Sometimes you just need a small simple cache for calculated values because the value generation is expensive in time or resources. In this post I show how such a cache can be implemented in a thread safe way with the Java8 version of the ConcurrentHashMap class with just 2 lines of relevant code.

For this example I use the calculation of the n-th fibonacci number and calculate the values for there input of 1 to 20.

## using no cache

The sample program and the first version of the fibonacci() method without caching are as follows:

package com.sothawo; import java.math.BigInteger; public class App { private BigInteger fibonacci(int n) { return (n <= 2) ? BigInteger.ONE : fibonacci(n - 1).add(fibonacci(n - 2)); } public static void main(String[] args) { new App().run(); } private void run() { for (int i = 1; i <= 20; i++) { System.out.println("fibonacci(" + i + ") is " + fibonacci(i)); } } }

This program produces the desired results, but due to the recursion there are 35.400 calls of the fibonacci() method, as already calculated values are recalculated again and again.

## pre-Java 8 cache

As a cache I use a HashMap and guard itâ€™s use with a lock object to ensure thread safety. The modified program looks like this:

package com.sothawo; import java.math.BigInteger; import java.util.HashMap; import java.util.Map; public class App { private Map<Integer, BigInteger> simpleCache = new HashMap<>(); private Object simpleCacheLock = new Object(); private BigInteger fibonacci(int n) { BigInteger fib; synchronized (simpleCacheLock) { fib = simpleCache.get(n); if (null == fib) { fib = (n <= 2) ? BigInteger.ONE : fibonacci(n - 1).add(fibonacci(n - 2)); simpleCache.put(n, fib); } } return fib; } public static void main(String[] args) { new App().run(); } private void run() { for (int i = 1; i <= 20; i++) { System.out.println("fibonacci(" + i + ") is " + fibonacci(i)); } } }

This works as expected and gets the number of calls to the fibonacci() method down to the minimum of 20, but is a lot of code.

## Java 8 version

The ConcurrentHashMap in Java 8 has got a nice addition, the `computeIfAbsent`

method. It takes two arguments: the key value and a function to calculate the value if not present in the cache. This leads to the following code:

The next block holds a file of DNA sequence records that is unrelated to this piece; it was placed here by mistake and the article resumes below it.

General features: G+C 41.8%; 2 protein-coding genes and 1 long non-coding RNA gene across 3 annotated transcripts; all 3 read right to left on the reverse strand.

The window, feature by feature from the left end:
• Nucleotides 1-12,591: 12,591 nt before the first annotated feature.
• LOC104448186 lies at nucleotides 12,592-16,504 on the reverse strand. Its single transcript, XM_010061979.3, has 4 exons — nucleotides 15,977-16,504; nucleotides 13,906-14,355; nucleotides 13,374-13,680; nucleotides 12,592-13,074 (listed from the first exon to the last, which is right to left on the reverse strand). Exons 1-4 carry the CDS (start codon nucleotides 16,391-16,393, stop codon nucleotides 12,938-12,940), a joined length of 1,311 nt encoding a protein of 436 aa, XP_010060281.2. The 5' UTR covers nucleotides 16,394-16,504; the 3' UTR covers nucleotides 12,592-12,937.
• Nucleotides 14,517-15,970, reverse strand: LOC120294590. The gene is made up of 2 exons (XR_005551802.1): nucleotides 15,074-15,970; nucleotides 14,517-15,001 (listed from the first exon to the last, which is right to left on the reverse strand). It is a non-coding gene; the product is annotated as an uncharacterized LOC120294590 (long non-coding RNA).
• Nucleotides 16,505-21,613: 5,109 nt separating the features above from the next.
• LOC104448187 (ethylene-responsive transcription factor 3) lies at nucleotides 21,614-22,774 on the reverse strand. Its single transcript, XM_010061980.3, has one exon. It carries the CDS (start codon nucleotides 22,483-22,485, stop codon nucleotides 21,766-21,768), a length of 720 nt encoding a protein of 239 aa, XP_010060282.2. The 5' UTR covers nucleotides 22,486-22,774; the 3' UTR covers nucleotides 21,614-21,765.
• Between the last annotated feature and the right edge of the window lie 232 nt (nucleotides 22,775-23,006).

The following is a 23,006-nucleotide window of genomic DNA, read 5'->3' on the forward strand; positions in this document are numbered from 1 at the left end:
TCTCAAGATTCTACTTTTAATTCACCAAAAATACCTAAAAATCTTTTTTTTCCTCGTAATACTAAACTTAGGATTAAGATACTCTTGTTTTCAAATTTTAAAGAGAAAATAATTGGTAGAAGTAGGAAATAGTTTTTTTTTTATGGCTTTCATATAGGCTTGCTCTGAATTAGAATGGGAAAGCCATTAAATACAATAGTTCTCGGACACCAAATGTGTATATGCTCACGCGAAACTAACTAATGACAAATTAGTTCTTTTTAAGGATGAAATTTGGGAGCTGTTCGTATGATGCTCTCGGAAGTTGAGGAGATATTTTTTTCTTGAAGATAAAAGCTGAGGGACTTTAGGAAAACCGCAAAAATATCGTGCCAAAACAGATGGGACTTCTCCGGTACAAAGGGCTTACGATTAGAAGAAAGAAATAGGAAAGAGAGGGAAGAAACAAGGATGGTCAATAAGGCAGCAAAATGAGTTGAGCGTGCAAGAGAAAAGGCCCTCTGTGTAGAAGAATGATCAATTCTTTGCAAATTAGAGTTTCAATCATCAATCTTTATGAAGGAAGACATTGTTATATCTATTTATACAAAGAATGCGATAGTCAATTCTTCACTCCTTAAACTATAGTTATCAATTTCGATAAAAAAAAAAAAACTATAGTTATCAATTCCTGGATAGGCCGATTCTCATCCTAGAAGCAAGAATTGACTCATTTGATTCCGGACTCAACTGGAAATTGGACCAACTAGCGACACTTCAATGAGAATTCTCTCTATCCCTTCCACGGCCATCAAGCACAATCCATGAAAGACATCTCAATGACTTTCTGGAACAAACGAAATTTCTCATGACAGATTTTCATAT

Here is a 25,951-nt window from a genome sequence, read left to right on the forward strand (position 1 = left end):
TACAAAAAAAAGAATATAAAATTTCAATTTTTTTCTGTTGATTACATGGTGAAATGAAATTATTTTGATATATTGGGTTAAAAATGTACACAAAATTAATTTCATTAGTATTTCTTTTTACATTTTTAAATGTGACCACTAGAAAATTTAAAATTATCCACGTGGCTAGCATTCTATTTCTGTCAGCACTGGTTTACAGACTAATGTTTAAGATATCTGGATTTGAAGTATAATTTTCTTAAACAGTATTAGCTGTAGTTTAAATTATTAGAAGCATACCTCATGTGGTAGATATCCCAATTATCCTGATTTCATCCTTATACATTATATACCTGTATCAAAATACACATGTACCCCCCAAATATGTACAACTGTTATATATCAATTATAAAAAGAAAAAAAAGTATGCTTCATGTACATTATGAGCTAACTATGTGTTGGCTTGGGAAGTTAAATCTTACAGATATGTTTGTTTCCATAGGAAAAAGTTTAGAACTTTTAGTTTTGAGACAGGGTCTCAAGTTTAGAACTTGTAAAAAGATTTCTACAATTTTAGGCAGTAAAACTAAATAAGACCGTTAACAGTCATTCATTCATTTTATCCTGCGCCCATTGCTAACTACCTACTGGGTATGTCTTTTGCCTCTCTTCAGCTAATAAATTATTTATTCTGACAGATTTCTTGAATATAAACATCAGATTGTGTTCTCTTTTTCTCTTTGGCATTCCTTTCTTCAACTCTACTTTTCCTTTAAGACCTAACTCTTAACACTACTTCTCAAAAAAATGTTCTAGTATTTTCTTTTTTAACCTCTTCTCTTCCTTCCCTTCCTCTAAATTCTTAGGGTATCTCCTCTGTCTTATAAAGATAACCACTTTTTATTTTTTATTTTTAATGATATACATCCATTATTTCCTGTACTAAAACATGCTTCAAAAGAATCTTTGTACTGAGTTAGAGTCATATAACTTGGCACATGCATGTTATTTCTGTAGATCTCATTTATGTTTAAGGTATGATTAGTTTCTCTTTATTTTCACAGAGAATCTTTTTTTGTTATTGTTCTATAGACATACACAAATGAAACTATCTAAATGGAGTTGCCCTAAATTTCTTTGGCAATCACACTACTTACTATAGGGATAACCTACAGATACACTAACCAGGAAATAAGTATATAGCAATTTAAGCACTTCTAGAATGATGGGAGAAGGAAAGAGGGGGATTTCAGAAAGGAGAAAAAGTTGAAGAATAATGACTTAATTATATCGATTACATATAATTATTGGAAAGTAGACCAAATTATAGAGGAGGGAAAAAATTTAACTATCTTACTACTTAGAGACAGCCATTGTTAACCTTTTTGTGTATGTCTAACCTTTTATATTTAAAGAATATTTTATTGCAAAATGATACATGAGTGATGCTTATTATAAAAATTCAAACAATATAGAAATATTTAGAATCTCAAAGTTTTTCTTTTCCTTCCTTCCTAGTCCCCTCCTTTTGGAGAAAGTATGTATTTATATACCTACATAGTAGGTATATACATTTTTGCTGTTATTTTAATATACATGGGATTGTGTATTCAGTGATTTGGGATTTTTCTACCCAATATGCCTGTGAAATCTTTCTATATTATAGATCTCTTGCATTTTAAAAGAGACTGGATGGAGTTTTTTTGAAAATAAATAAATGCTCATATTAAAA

package com.sothawo; import java.math.BigInteger; import java.util.concurrent.ConcurrentHashMap; public class App { private ConcurrentHashMap<Integer, BigInteger> betterCache = new ConcurrentHashMap<>(); private BigInteger fibonacci(int n) { return betterCache.computeIfAbsent(n, (i) -> (i <= 2) ? BigInteger.ONE : fibonacci(i - 1).add(fibonacci(i - 2))); } public static void main(String[] args) { new App().run(); } private void run() { for (int i = 1; i <= 20; i++) { System.out.println("fibonacci(" + i + ") is " + fibonacci(i)); } } }

The same result as before, but with just two lines of code.

How do we define a record eviction policy in such a local cache ?

I wouldn’t use this approach for more than the basic cache functionality, this post just showed how Java 8 added the possibility to do such things with lambdas and some functions like `computIfAbsent`.

For caches that are better configurable espeicially with regard to cache eviction I would recommend to look at the Google Guava Caches (https://github.com/google/guava/wiki/CachesExplained) before writing somethign yourself.

In no cache approach we could produce Fibonacci program result by bottom up approach(Dynamic programming). it takes less time than recursive and memoize approaches.

/*

* fib series by bottom up approach method

*/

public static int fib_by_bottom_up_approach(int number){

int[] bottom = new int[number];

bottom[0] = 1;

bottom[1] = 1;

for(int i=2;i<bottom.length;i++){

bottom[i] = bottom[i-1]+bottom[i-2];

}

return bottom[number-1];

}

Very nice post. Thank you.